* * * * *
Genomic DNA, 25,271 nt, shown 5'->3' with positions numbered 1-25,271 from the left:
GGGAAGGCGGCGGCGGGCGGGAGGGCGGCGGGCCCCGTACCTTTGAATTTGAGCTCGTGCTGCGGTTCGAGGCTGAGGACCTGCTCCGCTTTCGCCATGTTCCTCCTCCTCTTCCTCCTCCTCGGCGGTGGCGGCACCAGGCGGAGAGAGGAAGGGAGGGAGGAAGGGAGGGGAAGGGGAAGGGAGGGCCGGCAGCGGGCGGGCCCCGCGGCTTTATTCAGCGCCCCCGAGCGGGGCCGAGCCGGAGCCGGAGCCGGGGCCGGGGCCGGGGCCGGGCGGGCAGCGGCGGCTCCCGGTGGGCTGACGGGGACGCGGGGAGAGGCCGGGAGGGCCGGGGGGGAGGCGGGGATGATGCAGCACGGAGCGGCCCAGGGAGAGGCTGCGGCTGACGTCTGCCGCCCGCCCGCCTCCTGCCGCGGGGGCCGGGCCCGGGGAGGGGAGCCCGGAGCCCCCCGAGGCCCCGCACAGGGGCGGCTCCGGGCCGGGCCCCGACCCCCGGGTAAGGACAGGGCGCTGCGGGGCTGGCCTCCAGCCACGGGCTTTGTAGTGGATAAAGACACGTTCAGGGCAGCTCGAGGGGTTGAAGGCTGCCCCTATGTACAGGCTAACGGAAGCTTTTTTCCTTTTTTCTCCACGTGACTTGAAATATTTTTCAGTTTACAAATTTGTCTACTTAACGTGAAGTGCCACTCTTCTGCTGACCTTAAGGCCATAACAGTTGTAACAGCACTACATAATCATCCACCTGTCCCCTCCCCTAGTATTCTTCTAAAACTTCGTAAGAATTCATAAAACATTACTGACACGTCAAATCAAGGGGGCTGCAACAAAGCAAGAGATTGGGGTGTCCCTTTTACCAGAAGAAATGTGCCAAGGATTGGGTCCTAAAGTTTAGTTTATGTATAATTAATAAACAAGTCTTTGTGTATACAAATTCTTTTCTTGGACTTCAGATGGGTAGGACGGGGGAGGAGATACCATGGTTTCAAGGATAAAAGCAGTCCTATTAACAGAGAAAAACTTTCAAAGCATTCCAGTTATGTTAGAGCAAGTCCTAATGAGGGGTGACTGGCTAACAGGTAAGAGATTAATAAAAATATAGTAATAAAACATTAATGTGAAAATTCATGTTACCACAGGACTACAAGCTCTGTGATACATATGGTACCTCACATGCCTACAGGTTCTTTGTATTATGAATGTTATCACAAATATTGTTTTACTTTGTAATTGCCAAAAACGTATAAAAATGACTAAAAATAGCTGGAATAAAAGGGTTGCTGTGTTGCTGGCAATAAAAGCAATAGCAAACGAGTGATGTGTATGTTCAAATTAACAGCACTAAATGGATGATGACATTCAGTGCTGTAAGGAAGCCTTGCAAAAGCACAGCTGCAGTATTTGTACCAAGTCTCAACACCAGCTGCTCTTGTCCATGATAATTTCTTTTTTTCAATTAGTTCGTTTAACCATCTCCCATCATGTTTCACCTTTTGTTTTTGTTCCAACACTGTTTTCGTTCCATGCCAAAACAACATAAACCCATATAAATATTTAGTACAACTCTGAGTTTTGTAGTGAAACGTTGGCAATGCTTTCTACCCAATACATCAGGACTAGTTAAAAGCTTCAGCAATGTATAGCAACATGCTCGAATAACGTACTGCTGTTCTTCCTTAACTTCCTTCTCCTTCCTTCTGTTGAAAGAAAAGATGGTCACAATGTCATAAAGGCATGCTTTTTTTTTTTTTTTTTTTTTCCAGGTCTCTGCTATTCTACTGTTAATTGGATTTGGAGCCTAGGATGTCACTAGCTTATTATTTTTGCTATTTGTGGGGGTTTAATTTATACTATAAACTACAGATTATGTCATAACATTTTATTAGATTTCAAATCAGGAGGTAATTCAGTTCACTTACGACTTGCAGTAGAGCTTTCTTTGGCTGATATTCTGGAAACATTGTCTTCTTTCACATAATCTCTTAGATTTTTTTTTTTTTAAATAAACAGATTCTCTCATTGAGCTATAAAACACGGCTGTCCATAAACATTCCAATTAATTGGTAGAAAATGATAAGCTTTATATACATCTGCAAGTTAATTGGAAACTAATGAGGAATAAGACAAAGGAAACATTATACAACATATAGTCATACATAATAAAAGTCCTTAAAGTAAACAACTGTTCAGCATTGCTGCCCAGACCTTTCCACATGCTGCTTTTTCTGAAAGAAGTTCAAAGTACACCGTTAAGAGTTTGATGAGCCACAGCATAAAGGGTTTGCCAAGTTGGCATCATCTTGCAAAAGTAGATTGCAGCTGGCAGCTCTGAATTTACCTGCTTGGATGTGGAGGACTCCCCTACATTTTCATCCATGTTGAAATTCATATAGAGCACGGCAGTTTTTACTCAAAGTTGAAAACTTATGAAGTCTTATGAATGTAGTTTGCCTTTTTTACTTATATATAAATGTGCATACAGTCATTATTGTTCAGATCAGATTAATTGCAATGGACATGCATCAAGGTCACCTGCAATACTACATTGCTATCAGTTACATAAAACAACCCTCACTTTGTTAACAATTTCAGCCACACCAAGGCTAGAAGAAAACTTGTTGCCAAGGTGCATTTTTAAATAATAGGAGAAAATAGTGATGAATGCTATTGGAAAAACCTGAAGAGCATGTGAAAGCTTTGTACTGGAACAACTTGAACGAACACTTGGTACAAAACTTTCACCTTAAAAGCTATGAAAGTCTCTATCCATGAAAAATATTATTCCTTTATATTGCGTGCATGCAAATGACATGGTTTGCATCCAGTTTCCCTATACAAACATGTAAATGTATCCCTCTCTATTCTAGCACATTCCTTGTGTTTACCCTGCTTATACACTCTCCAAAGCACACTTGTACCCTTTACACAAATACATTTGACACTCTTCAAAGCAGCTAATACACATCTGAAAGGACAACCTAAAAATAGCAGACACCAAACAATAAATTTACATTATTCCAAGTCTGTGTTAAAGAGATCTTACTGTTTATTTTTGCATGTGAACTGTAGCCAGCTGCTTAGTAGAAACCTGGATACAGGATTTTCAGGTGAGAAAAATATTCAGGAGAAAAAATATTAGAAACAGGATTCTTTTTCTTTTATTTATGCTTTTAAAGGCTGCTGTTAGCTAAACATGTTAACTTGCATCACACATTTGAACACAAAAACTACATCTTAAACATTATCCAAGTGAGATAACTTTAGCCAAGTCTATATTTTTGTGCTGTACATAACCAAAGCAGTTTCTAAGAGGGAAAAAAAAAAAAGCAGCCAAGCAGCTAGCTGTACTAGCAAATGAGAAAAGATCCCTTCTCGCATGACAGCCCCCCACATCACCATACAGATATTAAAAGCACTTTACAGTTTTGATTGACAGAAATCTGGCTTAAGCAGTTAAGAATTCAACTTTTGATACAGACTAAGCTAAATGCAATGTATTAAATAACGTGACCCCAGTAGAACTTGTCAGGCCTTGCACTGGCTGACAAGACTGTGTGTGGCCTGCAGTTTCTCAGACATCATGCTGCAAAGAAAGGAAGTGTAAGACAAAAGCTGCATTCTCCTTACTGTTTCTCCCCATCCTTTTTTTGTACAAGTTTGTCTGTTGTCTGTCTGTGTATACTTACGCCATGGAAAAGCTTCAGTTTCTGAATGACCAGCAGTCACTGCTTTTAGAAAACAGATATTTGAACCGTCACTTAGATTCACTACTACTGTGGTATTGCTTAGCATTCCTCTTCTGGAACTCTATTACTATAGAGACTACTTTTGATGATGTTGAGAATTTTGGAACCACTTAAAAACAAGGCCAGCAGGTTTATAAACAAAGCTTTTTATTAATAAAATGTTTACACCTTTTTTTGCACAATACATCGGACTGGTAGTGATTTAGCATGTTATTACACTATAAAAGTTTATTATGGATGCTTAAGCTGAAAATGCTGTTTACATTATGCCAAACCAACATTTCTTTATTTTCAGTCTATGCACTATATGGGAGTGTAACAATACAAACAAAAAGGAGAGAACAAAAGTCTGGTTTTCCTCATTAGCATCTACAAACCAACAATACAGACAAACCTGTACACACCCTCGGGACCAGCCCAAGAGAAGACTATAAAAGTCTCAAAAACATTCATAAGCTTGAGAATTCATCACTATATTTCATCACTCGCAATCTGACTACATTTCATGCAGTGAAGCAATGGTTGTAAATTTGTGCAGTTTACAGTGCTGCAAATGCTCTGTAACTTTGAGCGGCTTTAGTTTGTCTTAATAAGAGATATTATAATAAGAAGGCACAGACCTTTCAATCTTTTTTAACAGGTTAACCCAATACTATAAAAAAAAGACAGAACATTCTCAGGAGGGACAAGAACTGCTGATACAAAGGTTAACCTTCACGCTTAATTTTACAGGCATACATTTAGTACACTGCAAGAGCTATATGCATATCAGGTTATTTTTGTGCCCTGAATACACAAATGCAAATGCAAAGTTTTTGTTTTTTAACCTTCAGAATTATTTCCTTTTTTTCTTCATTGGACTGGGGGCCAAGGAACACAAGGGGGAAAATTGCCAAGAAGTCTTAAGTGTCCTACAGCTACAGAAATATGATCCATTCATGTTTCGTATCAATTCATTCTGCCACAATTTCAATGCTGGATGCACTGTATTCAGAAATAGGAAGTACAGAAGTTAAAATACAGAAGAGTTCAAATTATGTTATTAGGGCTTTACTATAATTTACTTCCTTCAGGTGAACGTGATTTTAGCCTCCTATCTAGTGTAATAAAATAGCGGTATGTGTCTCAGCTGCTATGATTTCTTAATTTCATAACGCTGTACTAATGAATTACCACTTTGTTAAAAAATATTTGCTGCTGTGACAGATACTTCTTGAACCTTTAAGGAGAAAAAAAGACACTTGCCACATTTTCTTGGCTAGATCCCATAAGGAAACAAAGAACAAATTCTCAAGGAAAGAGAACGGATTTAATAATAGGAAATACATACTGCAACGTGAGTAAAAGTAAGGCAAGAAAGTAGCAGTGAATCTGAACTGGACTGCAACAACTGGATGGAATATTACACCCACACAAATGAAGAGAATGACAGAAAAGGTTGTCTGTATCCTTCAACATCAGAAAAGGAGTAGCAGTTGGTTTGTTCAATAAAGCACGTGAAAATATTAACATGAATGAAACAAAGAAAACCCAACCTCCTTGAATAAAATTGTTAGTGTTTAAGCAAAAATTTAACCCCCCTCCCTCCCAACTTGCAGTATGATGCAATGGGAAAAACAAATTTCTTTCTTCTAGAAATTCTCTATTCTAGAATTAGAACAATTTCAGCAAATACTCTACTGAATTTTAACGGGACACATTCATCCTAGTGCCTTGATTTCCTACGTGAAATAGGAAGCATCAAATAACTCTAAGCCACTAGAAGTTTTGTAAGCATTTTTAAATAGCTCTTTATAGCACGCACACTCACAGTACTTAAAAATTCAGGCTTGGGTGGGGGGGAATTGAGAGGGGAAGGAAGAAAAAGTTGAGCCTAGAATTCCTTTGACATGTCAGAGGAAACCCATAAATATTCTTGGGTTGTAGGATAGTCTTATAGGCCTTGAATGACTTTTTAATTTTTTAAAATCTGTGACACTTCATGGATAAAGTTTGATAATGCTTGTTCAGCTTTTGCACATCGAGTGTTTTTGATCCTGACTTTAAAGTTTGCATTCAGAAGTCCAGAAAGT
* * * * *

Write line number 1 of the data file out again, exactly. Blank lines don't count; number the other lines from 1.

Genomic DNA, 25,271 nt, shown 5'->3' with positions numbered 1-25,271 from the left: